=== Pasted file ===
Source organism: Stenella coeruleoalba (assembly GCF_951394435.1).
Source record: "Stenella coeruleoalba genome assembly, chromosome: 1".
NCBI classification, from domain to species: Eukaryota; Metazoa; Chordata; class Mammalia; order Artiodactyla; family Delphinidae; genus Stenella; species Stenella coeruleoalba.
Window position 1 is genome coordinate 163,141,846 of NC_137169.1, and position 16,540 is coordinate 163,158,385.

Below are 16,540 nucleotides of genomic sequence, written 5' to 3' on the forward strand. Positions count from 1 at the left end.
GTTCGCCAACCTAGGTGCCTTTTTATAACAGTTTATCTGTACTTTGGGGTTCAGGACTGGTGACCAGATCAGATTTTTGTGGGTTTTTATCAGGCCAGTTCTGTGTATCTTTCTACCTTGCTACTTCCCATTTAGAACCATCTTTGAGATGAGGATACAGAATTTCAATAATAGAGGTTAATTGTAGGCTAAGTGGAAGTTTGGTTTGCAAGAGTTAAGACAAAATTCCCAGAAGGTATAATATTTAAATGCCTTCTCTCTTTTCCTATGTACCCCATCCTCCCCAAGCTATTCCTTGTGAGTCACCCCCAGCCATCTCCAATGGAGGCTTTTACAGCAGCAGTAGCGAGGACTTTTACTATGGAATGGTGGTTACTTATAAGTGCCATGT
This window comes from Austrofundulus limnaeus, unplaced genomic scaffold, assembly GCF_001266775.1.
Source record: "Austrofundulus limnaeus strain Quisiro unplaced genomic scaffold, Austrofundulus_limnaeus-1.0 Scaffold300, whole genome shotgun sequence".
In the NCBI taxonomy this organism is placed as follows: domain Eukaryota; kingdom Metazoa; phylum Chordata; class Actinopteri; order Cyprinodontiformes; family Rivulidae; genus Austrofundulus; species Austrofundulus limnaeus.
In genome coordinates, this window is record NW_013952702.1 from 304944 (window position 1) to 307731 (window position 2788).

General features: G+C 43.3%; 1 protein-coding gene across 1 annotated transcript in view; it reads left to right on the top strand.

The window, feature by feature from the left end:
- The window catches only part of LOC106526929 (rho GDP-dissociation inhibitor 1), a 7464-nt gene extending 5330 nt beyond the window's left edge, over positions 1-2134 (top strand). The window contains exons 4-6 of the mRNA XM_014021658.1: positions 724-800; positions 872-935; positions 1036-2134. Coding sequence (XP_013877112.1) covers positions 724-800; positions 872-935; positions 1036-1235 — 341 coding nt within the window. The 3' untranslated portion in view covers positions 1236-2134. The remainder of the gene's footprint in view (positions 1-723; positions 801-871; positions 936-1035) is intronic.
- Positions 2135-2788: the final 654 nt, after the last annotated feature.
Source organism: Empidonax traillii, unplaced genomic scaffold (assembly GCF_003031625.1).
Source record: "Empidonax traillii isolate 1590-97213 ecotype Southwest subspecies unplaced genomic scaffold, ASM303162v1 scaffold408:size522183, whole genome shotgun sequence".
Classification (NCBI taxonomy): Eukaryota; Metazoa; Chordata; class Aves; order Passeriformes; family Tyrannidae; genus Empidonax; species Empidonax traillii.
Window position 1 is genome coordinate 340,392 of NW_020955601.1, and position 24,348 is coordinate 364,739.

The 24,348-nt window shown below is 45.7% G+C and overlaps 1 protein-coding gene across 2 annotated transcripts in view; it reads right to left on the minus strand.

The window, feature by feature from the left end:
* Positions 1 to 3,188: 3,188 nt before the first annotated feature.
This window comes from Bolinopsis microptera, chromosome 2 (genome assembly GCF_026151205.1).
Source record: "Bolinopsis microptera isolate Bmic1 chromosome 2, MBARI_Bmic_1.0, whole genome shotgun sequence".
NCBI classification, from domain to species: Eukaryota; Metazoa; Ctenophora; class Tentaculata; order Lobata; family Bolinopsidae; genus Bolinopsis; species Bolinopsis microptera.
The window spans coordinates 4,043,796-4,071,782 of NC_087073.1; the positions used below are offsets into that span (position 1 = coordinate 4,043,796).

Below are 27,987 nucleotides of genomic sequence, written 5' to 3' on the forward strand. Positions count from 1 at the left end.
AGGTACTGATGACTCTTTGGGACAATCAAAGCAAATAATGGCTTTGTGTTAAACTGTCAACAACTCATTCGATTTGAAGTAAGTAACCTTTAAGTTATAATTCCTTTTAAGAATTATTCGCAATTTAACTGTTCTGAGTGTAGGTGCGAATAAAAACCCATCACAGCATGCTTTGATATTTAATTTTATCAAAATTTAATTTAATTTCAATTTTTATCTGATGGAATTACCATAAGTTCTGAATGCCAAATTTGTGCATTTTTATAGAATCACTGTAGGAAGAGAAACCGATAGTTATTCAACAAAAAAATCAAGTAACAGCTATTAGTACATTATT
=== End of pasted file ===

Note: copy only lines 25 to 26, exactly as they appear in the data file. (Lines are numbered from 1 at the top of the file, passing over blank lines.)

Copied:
The window spans coordinates 4,043,796-4,071,782 of NC_087073.1; the positions used below are offsets into that span (position 1 = coordinate 4,043,796).

Below are 27,987 nucleotides of genomic sequence, written 5' to 3' on the forward strand. Positions count from 1 at the left end.